After nearly two years in the works, Sundae Month’s lo-res sci-fi adventure Diaries of a Spaceport Janitor has a release date; it’s September 16th, and will be available on Steam and itch.io.
Yes, there’s about to be a new trash person in town. As an Alaensee woman with a municipally-subsidized trash collecting job, you’ll take in the trash. Incinerate it. Take in the trash. Incinerate it. Routine is at the heart of Diaries of a Spaceport Janitor, as per the job. But maybe—just maybe—you’ll be able to get off Xabran’s Rock, the place that treats you so terribly, with a little bit of deviance.
As futuristic as it might sound, being a spaceport janitor is not an especially enviable position to be in. This is doubled by the fact that much of the spaceport “treats you like shit,” according to designer James Shasha. However, Shasha quickly adds that this is only a fraction of the experience—the game’s colorful and cute visual design offsets the reality of the situation—their idea being that Diaries of a Spaceport Janitor parallels the complexity of the world we live in. “It’s a critique of, like, wage slavery and capitalism as a method of consistently keeping someone in a certain place in society,” Shasha said.
In that way, Diaries of a Spaceport Janitor’s economy is inscrutable, inaccessible. Keep ‘em confused and they’ll stay in their lane, right? Sundae Month took reference from Porpentine’s text adventure Skulljhabit (2014) in regards to its relatively random payment system. In Skulljhabit, you’re not picking up trash, but shoveling skulls into a pit. You’re paid a nonspecific amount of money for your work. “She wanted to encourage players to build their own superstitions,” Shasha said of Porpentine’s system, “and figure out what things could affect how much money [they] get paid.” With Diaries of a Spaceport Janitor, the relationship between the amount of trash you burn and the amount of money you get paid is ambiguous—to a point. “There’s a sweet spot, that’s just ambiguous enough that you’re kind of confused, but just responsive enough that players feel like they can affect it, which is what we want,” Shasha said.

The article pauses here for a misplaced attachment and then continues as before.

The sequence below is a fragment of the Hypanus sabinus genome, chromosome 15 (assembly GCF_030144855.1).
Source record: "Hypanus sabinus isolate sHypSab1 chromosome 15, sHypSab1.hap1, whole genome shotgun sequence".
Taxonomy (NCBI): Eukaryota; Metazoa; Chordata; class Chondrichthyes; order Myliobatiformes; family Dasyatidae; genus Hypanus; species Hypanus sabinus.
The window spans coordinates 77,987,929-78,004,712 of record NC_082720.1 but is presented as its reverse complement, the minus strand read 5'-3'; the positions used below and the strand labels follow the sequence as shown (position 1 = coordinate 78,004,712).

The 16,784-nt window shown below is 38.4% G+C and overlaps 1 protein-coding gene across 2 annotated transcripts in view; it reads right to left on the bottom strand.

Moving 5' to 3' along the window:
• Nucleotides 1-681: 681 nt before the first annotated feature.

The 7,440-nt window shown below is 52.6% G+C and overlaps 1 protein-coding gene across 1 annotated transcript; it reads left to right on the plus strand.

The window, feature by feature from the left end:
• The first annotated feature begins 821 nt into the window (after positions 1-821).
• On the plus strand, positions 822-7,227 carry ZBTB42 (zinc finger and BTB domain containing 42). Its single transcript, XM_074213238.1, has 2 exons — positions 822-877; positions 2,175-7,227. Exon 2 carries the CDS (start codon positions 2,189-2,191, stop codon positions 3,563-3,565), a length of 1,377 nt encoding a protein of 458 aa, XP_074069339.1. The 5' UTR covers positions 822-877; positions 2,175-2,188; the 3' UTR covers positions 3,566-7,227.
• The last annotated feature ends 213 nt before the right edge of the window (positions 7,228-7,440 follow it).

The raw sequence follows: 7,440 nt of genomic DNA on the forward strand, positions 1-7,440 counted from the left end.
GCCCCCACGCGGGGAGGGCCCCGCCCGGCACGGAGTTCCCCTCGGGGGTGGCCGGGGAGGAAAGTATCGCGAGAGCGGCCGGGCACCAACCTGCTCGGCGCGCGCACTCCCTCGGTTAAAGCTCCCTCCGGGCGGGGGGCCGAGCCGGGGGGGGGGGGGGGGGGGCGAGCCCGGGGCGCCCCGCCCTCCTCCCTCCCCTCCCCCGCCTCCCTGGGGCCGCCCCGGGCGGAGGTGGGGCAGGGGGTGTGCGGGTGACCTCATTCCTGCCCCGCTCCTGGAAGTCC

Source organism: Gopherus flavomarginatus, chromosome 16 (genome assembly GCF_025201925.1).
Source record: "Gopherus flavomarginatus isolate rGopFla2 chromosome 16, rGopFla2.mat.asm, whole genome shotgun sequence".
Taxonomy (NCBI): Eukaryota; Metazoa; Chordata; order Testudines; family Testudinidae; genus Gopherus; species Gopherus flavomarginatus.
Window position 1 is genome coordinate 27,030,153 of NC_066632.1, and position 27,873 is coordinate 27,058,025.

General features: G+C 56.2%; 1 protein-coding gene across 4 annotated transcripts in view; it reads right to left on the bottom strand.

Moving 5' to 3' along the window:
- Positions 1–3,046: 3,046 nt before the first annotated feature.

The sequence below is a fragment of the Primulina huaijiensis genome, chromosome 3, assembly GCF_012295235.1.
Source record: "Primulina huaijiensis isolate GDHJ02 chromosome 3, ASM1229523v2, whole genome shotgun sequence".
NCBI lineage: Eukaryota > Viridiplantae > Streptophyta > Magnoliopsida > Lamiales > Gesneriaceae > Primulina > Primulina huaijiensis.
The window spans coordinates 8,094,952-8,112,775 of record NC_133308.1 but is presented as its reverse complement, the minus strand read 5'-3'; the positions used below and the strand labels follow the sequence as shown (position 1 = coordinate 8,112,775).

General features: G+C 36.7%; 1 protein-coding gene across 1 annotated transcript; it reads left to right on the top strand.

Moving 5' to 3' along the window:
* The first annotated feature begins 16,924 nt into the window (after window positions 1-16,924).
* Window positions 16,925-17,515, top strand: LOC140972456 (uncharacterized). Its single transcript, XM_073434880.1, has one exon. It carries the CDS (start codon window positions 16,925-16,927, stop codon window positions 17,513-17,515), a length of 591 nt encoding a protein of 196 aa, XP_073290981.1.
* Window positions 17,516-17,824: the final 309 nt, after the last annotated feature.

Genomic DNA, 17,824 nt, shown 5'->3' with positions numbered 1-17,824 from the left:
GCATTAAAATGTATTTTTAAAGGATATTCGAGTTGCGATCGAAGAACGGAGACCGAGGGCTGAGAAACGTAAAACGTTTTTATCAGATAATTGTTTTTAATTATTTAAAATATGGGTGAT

Gender—or lack thereof—plays a part, too. “Players step into the role and play as a femme-gendered or ambiguously-gendered character,” Shasha said, “and obviously you’re not human and there are no humans in the game, so it doesn’t make sense for it to be exactly analogous to human gender.” The aliens of Xabran’s Rock aren’t shy about their feelings towards you, as a femme-gendered janitor. Sundae Month used catcalling as a way to “evoke, sort of, this idea that you’re at the bottom and there are a lot of perhaps intersecting ways in which the spaceport treats you like shit,” Shasha added.
Despite the hardships of Xarbran’s Rock, Sundae Month wants the world to be a place players want to come back to. “We wanted to capture this feeling of wandering around and getting lost in this strange marketplace where lots of weird things are happening,” Shasha said. The obvious focus for the player is on trash—picking it up and burning it—but Diaries of a Spaceport Janitor‘s world hints at something deeper. The game is billed as an anti-adventure, but there’s something about its world that begs for adventure, for exploration.